Why You’re Having a Bad Day

I was having a bad day. And it didn’t seem like I could improve it.

One of the benefits of being a #MyBigYear2017 member is the monthly calls with Courtney Rioux. (You can also sign up on her website to receive info for her free calls if this concept intrigues you.) A question Courtney sometimes asks us is, “Are you willing to see things differently?” I remember the first time I heard her ask this. I realized that each time I posted in our group or shared thoughts on a call, I was sharing them to vent. Not to hear an answer. In order to get that answer that deep down I ultimately wanted, I needed to see things differently. And to see things differently, I needed to be okay with being “wrong” about the way I was currently seeing things. 

A thought Courtney shares is, “You can choose to be happy or you can choose to be right.” I constantly need this reminder because, well….I like be right! 🙂 And the funny thing is, I think that by being right, I’ll automatically be happy. Usually it works the opposite. 

Back to my bad day: I wasn’t in a good mood and I had a lot of things I wanted to get done. Yet with the mood I was in, I wasn’t just unmotivated. But I grew more frustrated every time I started a new task. I quickly realized that this wasn’t the state I wanted to be in when doing things like answering emails and submitting to different theatre companies. 

I took a walk. (Okay, I went to Walgreens. I needed toilet paper.) 

I got home. I listened to Ross Grant do his bi-weekly #ActOnThisTV periscope.

And slowly, I started to feel better. (Cubs rallying in the 9th for a day game at Wrigley? Bonus points.)

It wasn’t until after all of these things that I started to be willing to see things differently. And once I was willing to see things differently, I was able to do the things that made me happy. 

Next time you’re in a bad mood ask yourself: Are you willing to see things differently? Or do you want to complain? If you want to complain, chances are you just want to be right. (Trust me, I get it.) And if you want to be right, perhaps right now is not the thing to solve your problem.

Take a break from the problem. In fact, watch this

I know, right? Cubs will do that to you.

Cubs .jpg

Thanks Cubbie Instagram for the pic. You make my blog look good. (Also – follow the Cubbies on instagram.)

Let’s go get ‘em friends. 

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Tony is a theatre and film actor living in Chicago, just up the street from Wrigley Field 🙂 He loves helping others to become the happiest version of themselves so that they can live more fun, fulfilled lives on their own terms.

He also loves to blog on how to do this. 

Contact him for a free one-on-one to see if he can help you with your own mindset and happiness in life, or to inquire if he can do some writing for you!  You can reach him at tony.rossi@gmail.com

PS – Rumor has it that he loves when you hit that “share” button for friends and family to see 😉 

Listening The Wrong Way

I’m a nice guy. You all know this by now, yes? So when I tell you that I I spent last week listening to a lot of people I didn’t like….you won’t judge me, right?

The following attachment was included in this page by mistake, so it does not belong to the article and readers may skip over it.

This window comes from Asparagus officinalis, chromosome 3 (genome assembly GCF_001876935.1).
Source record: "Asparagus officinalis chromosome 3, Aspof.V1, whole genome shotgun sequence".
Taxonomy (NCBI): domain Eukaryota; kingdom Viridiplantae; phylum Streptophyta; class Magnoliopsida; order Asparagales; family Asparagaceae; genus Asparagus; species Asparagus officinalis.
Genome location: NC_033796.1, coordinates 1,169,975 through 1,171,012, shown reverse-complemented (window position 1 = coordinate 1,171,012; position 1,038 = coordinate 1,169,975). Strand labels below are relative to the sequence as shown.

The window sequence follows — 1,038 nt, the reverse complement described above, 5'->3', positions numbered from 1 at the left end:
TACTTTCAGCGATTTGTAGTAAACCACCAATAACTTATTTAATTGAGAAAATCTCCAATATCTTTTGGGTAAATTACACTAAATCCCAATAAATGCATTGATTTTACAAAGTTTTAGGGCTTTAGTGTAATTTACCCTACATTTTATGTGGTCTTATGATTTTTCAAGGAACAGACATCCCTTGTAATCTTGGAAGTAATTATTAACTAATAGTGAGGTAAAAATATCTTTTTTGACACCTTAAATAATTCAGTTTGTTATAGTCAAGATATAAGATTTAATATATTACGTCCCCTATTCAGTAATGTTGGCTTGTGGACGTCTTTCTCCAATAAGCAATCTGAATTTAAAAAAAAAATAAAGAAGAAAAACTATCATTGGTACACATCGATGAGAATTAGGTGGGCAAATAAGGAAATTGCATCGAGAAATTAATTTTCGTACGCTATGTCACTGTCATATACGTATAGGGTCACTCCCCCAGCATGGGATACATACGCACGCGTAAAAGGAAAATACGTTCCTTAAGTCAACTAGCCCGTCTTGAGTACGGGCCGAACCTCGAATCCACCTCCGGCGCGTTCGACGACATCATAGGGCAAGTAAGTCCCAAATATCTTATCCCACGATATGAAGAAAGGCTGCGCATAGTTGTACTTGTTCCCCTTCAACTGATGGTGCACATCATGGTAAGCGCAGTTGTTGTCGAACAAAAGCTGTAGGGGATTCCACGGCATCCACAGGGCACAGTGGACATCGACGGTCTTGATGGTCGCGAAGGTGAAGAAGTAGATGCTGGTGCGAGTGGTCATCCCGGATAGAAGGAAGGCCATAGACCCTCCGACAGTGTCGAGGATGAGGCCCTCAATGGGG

Empire

HOW can you judge that face? Note: Reggie (left) and I were sad because we had been on set for 16 hours. We were tired. But really it was a fun day.

What baffled me was that these people were all giving great advice and information. I just didn’t particularly like their delivery. I found their methods to be negative, and sometimes even condescending.

I’ve always believed that in order to be a good speaker, you have to be a good person too. Why listen to someone who is going to be condescending? That just hurts our pride. Maybe that’s true. Maybe it’s not. One thing I’ll admit is this: We should always listen to good advice, regardless of how it’s delivered. This doesn’t mean we have to be best friends with the speaker. But ignore what they’re saying and we could miss out on a lot.

What flipped the switch for me was this quote from Dani Johnson. For those of you aren’t familiar with her, Dani is a motivational speaker. She also happens to be a millionaire.

“‘She’s not educated. She doesn’t speak right. She doesn’t talk right’… You’re right. But you’re there and I’m here. And I got here because I was there and I had to lay down my pride and my ego to learn from someone that I did not like.”

I used to think that having an ego solely referred to being cocky and full of ourselves. I also thought that knowing the definition (or at least part of it) meant you didn’t have one. I learned this week this isn’t true. I have some work to do with my own. A lot of us are so focused on doing things the right way, we miss out on all the information that comes out the “wrong” way.

In Don Miguel Ruiz’s “The Four Agreements,” agreements, he tells us not to take anything personally:

“Nothing other people do is because of you. It is because of themselves. All people live in their own dream, in their own mind; they are in a completely different world from the one we live in.”

Okay. Easy enough. Don’t let the haters get to me. I hear you, Don!

….except I didn’t really hear him. He goes on to talk about how this applies to both negatives and positives.

“If people tell you how wonderful you are, they are not saying that because of you. You know you are wonderful. It is not necessary to believe other people who tell you that you are wonderful. Don’t take anything personally.”

This might be a tough one to grasp. But I honestly believe that if we can learn to incorporate both the negatives and the positives together, the concept will be easier to comprehend as a whole.

What are some areas where you can start putting your ego aside? What thoughts might you take personally that you don’t necessarily have to?

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